John Mesko (22:12):
Yeah. Well, you've been working with it for a long time. One of the things that we have learned through our work is when it comes to conservation practices in general, those farmers that we work with that have more experience are more successful. Their costs are lower. Their returns are higher. They're seeing the impact in the soil more readily. It's just like anything else. There's a learning curve, and that takes time and energy to digest all that information.
John Mesko (22:43):
This particular issue is a big one. If every farmer had to get to where you are, in terms of your knowledge, and understanding, and contacts, it's taken a while for this to develop for you. I think that's the challenge, as I see it, for a farmer that's new to this conversation. How do I get all the information I need to make a decision? How do I get myself connected to Nori, or one of these other groups that are looking at ways to incentivize farmers?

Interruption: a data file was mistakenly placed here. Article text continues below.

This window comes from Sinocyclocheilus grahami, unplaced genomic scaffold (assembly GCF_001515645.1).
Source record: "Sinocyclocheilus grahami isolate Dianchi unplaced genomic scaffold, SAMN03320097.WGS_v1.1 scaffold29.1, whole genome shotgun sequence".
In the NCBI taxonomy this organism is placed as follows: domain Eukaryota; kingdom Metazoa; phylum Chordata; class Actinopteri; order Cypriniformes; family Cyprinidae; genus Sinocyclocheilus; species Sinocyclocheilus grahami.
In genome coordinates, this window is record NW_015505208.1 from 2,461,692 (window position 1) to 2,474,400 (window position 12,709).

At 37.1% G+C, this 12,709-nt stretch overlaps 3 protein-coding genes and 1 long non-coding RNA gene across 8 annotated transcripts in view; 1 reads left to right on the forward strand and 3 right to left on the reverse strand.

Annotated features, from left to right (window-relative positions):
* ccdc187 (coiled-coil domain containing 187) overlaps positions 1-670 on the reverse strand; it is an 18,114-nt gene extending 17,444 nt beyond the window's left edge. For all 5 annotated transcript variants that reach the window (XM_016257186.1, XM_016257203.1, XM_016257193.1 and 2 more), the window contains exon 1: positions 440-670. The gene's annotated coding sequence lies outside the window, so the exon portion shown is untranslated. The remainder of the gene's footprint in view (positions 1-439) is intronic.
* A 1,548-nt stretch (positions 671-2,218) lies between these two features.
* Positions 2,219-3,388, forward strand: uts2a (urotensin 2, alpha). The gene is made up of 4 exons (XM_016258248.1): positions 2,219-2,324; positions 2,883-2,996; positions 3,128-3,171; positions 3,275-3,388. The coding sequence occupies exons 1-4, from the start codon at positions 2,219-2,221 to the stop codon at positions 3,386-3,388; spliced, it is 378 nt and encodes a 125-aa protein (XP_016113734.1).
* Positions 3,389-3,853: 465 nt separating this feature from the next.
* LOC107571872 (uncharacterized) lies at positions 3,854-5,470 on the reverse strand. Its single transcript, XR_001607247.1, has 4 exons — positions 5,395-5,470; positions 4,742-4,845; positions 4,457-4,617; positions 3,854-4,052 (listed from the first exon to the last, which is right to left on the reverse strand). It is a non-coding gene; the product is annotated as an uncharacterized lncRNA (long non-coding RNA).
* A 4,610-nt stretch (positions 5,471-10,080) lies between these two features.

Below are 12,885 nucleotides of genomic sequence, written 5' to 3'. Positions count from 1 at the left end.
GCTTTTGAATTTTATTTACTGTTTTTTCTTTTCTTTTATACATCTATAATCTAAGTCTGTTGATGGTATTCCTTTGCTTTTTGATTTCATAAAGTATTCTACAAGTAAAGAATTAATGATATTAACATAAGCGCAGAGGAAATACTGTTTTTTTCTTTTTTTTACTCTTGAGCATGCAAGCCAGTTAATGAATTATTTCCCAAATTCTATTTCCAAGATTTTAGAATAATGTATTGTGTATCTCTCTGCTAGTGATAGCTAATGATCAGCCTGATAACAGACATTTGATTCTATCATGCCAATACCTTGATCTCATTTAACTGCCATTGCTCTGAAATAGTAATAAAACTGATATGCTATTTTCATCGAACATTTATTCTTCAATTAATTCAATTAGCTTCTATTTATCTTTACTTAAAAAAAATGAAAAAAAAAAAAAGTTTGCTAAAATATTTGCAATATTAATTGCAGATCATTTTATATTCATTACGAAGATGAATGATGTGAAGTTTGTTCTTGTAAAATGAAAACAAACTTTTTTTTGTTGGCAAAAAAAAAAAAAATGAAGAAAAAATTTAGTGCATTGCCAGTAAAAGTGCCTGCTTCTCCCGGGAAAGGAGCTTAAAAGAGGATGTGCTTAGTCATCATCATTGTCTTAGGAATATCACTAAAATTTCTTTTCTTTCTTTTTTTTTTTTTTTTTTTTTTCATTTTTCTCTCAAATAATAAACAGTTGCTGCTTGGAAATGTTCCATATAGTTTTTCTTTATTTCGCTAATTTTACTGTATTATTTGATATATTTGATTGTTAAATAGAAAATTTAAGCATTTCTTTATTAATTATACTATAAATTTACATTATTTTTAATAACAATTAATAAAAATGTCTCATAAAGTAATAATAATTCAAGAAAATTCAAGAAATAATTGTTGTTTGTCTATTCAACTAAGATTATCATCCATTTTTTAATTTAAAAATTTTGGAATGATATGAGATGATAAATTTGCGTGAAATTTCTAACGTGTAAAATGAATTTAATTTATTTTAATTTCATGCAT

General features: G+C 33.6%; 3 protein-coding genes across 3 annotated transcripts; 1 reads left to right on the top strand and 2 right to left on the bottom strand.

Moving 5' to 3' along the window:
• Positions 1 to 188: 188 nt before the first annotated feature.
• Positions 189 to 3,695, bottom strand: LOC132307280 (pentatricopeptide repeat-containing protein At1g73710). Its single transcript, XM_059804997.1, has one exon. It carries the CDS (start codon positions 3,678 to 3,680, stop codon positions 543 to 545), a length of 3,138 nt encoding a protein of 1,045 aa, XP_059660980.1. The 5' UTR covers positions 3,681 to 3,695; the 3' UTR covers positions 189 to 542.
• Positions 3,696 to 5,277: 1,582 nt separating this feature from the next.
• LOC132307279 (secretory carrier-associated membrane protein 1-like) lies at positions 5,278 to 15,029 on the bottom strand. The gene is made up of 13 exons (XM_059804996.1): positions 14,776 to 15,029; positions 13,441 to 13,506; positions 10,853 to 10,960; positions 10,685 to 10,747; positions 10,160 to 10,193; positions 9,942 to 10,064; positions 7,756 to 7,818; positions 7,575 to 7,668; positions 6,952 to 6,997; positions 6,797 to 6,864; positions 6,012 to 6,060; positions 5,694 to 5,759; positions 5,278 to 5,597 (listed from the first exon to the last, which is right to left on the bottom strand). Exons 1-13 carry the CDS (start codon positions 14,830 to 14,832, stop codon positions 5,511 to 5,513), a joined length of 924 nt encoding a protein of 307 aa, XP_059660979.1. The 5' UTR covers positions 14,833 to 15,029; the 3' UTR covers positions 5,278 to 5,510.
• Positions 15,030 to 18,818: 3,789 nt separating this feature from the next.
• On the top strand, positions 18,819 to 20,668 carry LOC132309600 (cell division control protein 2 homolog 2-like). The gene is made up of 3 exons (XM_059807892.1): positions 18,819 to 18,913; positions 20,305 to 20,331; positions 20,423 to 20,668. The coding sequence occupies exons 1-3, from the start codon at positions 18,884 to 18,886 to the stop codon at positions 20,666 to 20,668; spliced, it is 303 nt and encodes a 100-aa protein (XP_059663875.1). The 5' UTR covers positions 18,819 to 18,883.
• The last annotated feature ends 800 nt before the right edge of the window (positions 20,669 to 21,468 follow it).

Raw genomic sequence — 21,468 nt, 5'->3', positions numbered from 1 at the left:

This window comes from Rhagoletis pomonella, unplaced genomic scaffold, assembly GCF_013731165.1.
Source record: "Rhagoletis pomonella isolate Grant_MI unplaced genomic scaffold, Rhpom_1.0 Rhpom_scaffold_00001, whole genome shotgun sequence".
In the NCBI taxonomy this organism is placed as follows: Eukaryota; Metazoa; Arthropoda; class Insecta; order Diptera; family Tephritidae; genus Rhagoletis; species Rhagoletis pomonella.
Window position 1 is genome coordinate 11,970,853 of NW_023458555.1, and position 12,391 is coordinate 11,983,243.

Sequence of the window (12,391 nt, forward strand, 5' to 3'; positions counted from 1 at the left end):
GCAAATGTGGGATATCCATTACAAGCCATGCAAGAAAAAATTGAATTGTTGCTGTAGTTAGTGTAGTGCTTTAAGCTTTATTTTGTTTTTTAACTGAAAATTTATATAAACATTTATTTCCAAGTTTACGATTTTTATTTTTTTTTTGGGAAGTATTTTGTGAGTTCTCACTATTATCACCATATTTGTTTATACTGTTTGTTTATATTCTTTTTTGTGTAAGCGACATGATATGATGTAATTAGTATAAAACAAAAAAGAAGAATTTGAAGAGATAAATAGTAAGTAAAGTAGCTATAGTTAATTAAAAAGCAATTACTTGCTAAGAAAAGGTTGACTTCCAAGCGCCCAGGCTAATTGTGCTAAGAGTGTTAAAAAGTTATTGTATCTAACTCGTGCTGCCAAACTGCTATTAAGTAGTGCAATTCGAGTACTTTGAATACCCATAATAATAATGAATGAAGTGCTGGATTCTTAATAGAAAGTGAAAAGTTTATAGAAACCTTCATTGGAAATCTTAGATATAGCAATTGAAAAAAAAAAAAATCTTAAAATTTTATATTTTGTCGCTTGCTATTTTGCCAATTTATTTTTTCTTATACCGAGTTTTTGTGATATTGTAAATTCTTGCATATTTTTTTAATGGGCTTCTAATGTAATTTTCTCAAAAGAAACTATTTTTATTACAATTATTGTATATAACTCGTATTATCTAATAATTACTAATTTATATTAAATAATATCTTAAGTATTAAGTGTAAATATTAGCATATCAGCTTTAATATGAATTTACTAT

Trey Hill (23:16):
Yeah. It's tough. There's additionality to it. The folks that are already doing it, and cover cropping, and no-till, it's very difficult to qualify for these programs. Then you've got the folks that haven't been doing it. Then it's very difficult to change the way you farm. So, it's a double edged sword there. For me, it's taken me 20 years to get comfortable with cover crops and planting green. I move pretty slow. There's still times I'm uncomfortable. Right? There's a lot of discomfort there, and you don't want to risk the farm, trying to change overnight, because it's something you have to get comfortable with. Financially, psychologically, everything. It's a lot to take on.
John Mesko (23:58):
Yeah. Absolutely. Well, certainly appreciate all that you're doing, not only from the perspective of working with us on the partnership on your farm, and benefits that we have been able to learn from you, and you've been able to benefit from us. That's a great relationship. Stepping out as a leader in this, and being willing to be interviewed for this podcast, or for a Washington Post article, or any number of other media things you've been involved in. That also takes a lot of time. We're certainly grateful for your role as a leader in this community, as well.